Many things frustrate us. According to the dictionary, to be frustrated means to feel upset or annoyed (uncomfortable in any case) due to the inability to change, achieve, or have an influence on something. There are so many things that we can’t change or we don’t have an influence on! What a burden of frustration we carry every day … Of course, we can do a lot about this discomfort as well as about many other discomforts. The first step is to become aware of what makes us frustrated, then to understand why it makes us frustrated, and then to either do something (if we can) or continue with our lives and accept that we are simply not almighty. Maybe we’ll be inflamed by the cognitive dissonance I wrote about in earlier works, and maybe we can continue living with less anxiety and frustration. Where does, however, lie one of the biggest frustrations of successful business people?
The frustration of successful business people
Successful business people are those who are very good at their job and who are satisfied with the life they live. Such people have a lot (in every sense), but they can also give a lot. Such people not only can give a lot, but they also want to give, and as a rule, they expect others to take from them what is given to them and to become better. It is true, however, that there are people who don’t want to take; there are also those who want to take, but just can’t. So what can you do then, you who want to give everything and want everything from others, if others don’t want the same?
I have always wanted to pass on all my knowledge, advice, tricks, and experience to my employees; I work similarly on this blog, in my lectures, in direct work with clients. I simply want to give everything I have from knowledge and experience because I believe that I have gained a lot from others and that things can be the best possible for me only if they are the best possible for others around me. It’s not good enough for me just to be good, I want to be the best I can be! To be good, I can make it alone, but to be the best possible, others around me must do much better. That’s why I study as if I know nothing, and I share as if I have everything. However, many cannot or don’t want to receive everything I have to give. Like you, that’s why I was frustrated many times.
A wise woman who often inspires me, Ksenija Mijatovic, passed me on a great metaphor about volume. The story goes something like this: You are a one-liter water carafe. Your associate is for example a 3-deciliter glass, your client a half-liter glass, your child a 2-deciliter glass. Since you have a liter, in exchange you want to “pour” everything into them! You have what you give and you want to give it. Unfortunately, they cannot take it. The associate can take a maximum of 3 deciliters, the client half a liter, and the child at that point in life only two deciliters. Maybe they want more, but they just can’t take more! And so you pour and pour into smaller volume glasses and it starts to overflow and not only is it not accepted with joy (and gratitude, which also frustrates you), but it starts to make a mess. Not only does it make a mess, but your frustration grows further because you have and want to give, and the other side does not take it!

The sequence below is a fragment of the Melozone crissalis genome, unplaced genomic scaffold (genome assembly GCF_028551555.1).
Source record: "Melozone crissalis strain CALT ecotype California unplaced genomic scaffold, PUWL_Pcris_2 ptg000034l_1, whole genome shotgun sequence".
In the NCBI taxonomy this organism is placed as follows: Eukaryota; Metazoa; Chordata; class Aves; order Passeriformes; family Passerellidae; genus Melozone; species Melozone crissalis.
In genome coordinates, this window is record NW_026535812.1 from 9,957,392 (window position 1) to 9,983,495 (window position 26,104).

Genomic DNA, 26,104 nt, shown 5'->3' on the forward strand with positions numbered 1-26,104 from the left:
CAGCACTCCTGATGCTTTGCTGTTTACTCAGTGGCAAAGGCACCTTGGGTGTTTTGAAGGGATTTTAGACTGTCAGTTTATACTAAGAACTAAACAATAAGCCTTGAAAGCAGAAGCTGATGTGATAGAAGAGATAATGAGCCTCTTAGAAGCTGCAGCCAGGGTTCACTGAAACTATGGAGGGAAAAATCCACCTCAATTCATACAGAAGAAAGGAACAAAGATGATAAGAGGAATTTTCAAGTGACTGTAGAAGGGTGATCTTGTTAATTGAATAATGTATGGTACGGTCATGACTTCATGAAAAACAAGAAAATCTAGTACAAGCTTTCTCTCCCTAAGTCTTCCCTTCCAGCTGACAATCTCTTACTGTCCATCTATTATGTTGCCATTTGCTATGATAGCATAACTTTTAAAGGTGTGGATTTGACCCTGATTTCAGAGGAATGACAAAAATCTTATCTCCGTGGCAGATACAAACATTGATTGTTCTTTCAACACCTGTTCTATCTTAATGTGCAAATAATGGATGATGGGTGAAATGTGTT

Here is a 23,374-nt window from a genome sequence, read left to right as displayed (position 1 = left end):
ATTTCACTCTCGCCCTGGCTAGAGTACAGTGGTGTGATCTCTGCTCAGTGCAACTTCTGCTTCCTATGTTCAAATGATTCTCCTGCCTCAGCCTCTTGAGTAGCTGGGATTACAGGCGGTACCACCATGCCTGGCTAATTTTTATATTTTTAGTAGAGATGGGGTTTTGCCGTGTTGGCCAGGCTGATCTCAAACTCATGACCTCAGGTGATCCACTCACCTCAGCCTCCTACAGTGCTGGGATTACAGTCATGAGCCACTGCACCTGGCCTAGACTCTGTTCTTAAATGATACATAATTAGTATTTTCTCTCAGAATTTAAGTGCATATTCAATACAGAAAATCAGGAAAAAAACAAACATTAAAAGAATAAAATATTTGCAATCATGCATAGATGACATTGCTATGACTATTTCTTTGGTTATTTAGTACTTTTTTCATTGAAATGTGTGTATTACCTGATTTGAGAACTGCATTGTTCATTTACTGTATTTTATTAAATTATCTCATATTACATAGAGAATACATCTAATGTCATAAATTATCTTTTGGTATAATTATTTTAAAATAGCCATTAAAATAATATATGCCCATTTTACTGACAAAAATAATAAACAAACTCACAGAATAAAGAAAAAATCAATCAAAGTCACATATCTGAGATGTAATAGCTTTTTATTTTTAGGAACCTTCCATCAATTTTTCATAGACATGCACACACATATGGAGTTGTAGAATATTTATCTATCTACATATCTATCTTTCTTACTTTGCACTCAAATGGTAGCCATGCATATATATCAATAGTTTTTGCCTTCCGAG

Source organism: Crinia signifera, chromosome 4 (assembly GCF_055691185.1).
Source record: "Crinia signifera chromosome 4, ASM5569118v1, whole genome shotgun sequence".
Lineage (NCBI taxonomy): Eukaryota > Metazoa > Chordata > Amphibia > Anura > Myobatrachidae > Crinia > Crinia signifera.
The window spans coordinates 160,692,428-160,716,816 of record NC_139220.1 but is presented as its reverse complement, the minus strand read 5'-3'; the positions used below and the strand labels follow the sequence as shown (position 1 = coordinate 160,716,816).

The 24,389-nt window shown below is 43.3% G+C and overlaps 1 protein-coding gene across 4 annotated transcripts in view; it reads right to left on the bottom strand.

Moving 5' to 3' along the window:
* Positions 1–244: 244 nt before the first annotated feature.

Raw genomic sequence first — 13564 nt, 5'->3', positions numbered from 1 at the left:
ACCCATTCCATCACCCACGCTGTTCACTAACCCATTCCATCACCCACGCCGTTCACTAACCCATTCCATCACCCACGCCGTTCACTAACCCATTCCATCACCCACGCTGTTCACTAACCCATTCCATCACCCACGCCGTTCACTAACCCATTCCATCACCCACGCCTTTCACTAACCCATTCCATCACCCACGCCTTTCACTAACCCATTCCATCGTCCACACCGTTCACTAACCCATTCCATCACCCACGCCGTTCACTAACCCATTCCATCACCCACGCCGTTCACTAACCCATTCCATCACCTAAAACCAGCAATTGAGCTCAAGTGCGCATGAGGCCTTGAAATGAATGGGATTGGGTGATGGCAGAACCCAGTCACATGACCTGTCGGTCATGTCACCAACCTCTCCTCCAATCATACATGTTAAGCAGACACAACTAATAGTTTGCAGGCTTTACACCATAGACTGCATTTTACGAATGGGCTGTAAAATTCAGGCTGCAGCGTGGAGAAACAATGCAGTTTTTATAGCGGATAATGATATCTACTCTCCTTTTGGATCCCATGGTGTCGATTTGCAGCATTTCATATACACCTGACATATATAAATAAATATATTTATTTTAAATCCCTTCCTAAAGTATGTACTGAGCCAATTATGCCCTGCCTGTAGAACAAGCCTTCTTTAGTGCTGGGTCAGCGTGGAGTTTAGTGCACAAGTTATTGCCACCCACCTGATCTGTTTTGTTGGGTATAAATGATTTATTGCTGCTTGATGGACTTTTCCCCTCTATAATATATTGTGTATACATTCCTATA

I understood the following, and that has helped me many times so far to give better – it is not my task to pour everything I can. My task, as a person who has “larger volume” at a given moment, is to precisely estimate the “volume” of other persons, and on the basis of that, to pour just as much as needed. That way, there is enough space for them to pour their own experience and knowledge into themselves, and what I pour into them is accepted in the best way and is useful to the one who receives it. The point is not to unload myself, the point must always be that others become better because of what I do. Since I always have more to give, after pouring just enough, I start working on increasing the “volume” of people I wish well to. By increasing their volume – by opening new perspectives, with patience and debate, by sharing specific knowledge and learning techniques, in the end, I get into a situation to pour more and more, to add more good because I have what to pour and where to pour it. I increased the volume.
Just because you can do something doesn’t mean you should do it. The goal must always be that because of what we do, others become better. – Dragana Djermanovic
Where can a problem occur?
There is no limit to the volume, just as there are no limits at all. This means that everyone’s cognitive limit (i.e. volume) can be increased indefinitely. The same goes for my own cognitive limit or measure. Working with others, we must not forget to increase our own volume so that we can receive from those who know more than us, but also so that we have something to supplement those who have become better and bigger – wiser, more experienced, and more potent than they were when we started working together.
I exceeded some of my teachers. It happened that many people poured everything they had into me, so our volumes equalized. After that, I grew, they didn’t. Now, even though I want to give to some of those people from whom I took a lot, they have no place for that.
Give and pour (yourself), but don’t forget that it’s equally important to give and to increase your own volume and volume of others. Have a limit in giving, but expand your own limits and limits of others endlessly. It’s the Perpetuum mobile of progress that we are told little about. So all of us, on the way through the spiral of progress, become the best possible for ourselves and for everyone.
Possibilities are huge, measured only by volume. With the change of perspective we see, we are able, we give and we can receive, infinitely. For me, that’s the only way.
Do you give more than needed? Pour, but know the volume. Give as much as it can be received. Expand so that more can be received. Keep growing <3